We might as well say the Holy Spirit is the “Lord and giver of everything” or the “Lord and giver of worlds” or “ecosystems,” though this is not what they settled on at Constantinople in 381 A.D. If things “evolve,” or if they have inexplicable weirdness, or qualities that can be explained by evolution, or qualities that can’t be explained by evolution, or qualities that can’t be explained at all, then my “eye” gazes into some life-giving Wisdom within it. Why is there anything in the first place? And why should it evolve? Why should it naturally select? Why should any form of life “evolve from crystals,” as some scientists say? There is no reason why the “Big Bang” ought not have been a flock of mockingbirds bursting forth from Nothingness singing “chewy-chewy-chewy-chewy.” But I find that crazy idea less amazing than what seems to have actually happened, that is, that mockingbirds evolved from living matter, which evolved from crystals formed in the course of an expanding universe. It isn’t so much that these explanations point to God, but rather it’s the amazement that points to God. After all, theories and explanations are written down in an alphabet, which encrypts spoken words, which are uttered noises, which express silent encounters, perceptions and thoughts. We must not lose the experience encrypted in the word. It’s the unspoken, non-verbal, silent amazement within us that makes first contact with everything, including God.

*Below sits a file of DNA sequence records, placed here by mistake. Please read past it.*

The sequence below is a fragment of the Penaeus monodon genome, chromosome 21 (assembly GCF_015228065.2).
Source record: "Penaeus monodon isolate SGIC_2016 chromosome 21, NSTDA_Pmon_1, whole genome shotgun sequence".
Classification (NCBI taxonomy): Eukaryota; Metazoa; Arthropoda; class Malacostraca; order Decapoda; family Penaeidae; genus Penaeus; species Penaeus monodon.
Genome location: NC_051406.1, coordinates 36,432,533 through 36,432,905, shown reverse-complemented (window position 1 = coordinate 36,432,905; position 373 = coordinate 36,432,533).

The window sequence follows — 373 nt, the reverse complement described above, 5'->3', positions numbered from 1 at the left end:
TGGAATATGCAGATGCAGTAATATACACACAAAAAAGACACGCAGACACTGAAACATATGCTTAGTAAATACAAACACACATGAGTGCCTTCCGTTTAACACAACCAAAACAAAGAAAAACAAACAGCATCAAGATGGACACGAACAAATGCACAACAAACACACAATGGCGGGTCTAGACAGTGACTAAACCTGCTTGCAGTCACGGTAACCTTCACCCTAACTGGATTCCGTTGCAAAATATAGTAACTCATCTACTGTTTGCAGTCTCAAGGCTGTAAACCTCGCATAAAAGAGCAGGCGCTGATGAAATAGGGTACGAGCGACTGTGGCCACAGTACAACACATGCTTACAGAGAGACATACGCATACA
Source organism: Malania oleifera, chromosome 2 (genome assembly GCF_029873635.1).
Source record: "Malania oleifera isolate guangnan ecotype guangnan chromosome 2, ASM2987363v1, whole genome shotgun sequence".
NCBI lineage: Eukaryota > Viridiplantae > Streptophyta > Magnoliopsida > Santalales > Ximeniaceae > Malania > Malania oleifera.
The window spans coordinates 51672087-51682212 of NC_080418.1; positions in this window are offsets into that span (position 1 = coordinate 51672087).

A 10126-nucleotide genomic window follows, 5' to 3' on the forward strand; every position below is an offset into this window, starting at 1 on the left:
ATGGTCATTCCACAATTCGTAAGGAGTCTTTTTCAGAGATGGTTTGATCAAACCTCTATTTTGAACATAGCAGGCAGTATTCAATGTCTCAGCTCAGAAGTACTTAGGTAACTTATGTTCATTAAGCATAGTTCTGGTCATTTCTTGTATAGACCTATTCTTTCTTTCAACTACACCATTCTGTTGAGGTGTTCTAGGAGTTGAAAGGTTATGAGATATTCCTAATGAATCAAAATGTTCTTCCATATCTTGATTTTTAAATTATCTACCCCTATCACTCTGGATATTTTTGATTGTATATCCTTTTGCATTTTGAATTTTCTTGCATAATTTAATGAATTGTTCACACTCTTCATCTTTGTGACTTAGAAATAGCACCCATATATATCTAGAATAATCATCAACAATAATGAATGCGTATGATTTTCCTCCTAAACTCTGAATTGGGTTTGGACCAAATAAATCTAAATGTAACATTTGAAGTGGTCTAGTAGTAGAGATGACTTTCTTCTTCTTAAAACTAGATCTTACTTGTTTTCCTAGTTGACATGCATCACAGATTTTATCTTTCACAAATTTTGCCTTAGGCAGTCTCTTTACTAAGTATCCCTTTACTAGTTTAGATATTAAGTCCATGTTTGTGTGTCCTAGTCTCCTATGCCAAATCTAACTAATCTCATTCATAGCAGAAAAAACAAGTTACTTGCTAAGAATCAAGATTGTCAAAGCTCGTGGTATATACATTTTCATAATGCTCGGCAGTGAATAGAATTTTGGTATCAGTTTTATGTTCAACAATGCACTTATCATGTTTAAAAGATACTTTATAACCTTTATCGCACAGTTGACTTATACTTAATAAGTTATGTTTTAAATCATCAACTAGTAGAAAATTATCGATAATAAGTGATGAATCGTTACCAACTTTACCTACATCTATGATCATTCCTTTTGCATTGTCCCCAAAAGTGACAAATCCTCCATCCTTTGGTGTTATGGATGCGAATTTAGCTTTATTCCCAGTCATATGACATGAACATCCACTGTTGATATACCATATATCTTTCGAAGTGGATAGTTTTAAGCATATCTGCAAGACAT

What explains amazement? There is no reason why Earth shouldn’t have turned out boring like Mars, so much so that even scientists would be bored with science. But it didn’t. Darwin didn’t sail the world in the HMS Beagle because he was bored with nature, though he may have been bored with England. There even seems to be a life-giving Breath that gives us a sense of beauty and wonder at the taste and texture of “lifeless” minerals, which evolution suggests may not be so lifeless. What could possibly explain our fascination with, say, Himalayan pink salt, which you can either get for $4.98 (8.3 oz. with grinder) from Wal-Mart or in the form of a lamp for $90 from the Himalayan Trading Company?